About Jessica De La Rosa

In some way or form I have been an advocate my entire life. Coming from a family loaded of people with various types of disabilities I consider myself savvy to the concerns and needs of the community.

Most importantly I was raised by a mother with cerebral palsy. She has both physical and cognitive impairment. And despite all her challenges, she was able to raise strong, independent and disabled children.

Because my mother has a speech impediment, I was a witness to her pain and frustration in trying to communicate with people. Especially doctors when she took me to my appointments. As I got older, I became her little protector and made sure they listened to her. I wanted them to know she is my mother and what she has to say is important.

Of course, being a person with a disability there is hardly ever a moment when you are not advocating for yourself. But when I became Ms. Wheelchair New York it got my wheels through other doors to advocate for more than just me and my family. My platform was on children with disabilities, specifically in the educational system. I played a role in raising three disabled children and saw the challenges that they were facing. Including not being allowed to participate in recess or field trips. This was extremely frustrating to me and of course the kids. I remember growing up in a time where liability did not stop me from playing with my peers. And I wanted to be the voice that being physically present in the classroom was not enough.

As a result, I went to schools, after school programs, started my own mentoring program for people with disabilities, I ran groups for parents of children with disabilities to teach them how to advocate for their child affectively. I taught them how to use the IEP to their benefit and that you do not have to take no for an answer.

A year ago today (6/18) I started working at BCID. The truth is the opportunity to work there kept coming my way and I turned it down several times because of fear of losing my services and all the “what if’s”. And then I thought, fear does not own me, and I can’t be an effective advocate if I don’t get my own wheels wet. I did my research to make sure that I could secure my housing, my insurance, and my home care without the fear of loosing it all. Something else I now advocate for.

Here we are a year later, and I love what I do. I love going to Albany. I love joining protests and rallies and going to court to support and be a voice for my community. And although it’s extremely frustrating because you would think in the year 2020, we would no longer have to fight. But I am glad I have the guts to fight. I appreciate the people who paved the way for the civil rights of people with disabilities. And I know the job is far from done.

In the year of Covid we can see how easy it is to accommodate people to work from home. Although Covid has been difficult and taking lives of people I know, it has open doors to other avenues of advocacy for people with disabilities in the workforce.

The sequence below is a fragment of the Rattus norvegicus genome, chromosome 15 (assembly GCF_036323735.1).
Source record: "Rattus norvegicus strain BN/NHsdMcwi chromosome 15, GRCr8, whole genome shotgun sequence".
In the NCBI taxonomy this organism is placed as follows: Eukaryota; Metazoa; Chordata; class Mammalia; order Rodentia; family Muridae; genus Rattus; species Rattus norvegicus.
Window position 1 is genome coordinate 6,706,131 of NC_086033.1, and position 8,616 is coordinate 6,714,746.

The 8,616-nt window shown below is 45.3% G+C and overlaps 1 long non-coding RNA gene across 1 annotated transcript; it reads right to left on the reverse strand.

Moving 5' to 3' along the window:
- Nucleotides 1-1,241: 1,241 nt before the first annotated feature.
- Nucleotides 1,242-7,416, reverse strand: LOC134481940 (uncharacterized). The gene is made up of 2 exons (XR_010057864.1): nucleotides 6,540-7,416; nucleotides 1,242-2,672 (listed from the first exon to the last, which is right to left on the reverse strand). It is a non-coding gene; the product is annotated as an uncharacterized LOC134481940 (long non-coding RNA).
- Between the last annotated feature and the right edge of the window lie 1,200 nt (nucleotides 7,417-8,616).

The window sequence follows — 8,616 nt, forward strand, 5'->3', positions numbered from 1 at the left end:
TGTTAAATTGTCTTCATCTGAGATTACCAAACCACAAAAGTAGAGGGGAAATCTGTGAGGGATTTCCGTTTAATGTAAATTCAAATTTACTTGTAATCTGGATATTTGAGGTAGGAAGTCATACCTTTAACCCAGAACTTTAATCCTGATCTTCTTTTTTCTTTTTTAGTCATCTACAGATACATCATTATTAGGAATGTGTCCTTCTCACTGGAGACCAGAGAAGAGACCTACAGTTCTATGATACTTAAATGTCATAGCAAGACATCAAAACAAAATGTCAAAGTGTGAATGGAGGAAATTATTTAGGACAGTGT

During Black Lives Matter, I have been able to participate with my black and brown brothers and sisters in protests, marches and visuals. Something I think being a lifelong advocate has prepared me for. On Monday I spoke about Black Disabled Lives and how the Black Panthers came together in unity with the protesters at the HEW building years ago, with joy in my heart.

My most passionate part of advocacy is for CDPA. It all comes back to my mother. Years ago, when she had me and my brother one of the stipulations of her being “allowed” to raise two children with disabilities was to get home care. And because of CDPA my mother was able to raise two children with disabilities. My mother’s home attendant of 36 years just recently retired last year. She is much more than a home attendant; she is my other mother. She saved us from being placed into a home. Into a system that probably would not know how to care for us. She saved our lives and graciously allowed my mother to care through the help of her hands.

My partner who is a quadriplegic is educated, lives in his own home, drive his own vehicle, and is educated. But because of his quadriplegia he would be in a nursing home if it were not for CDPA. He requires bowel and bladder techniques and care. Which traditional home care agencies do not allow. To think something as simple as going to the bathroom that most people take for granted is a defining decision if he should be in a nursing home or not. This angers my soul. I know I am preaching to the choir but I think I bring a lot of passion, fearlessness and most importantly a big mouth, and would love to participate at the table with all the other passionate people.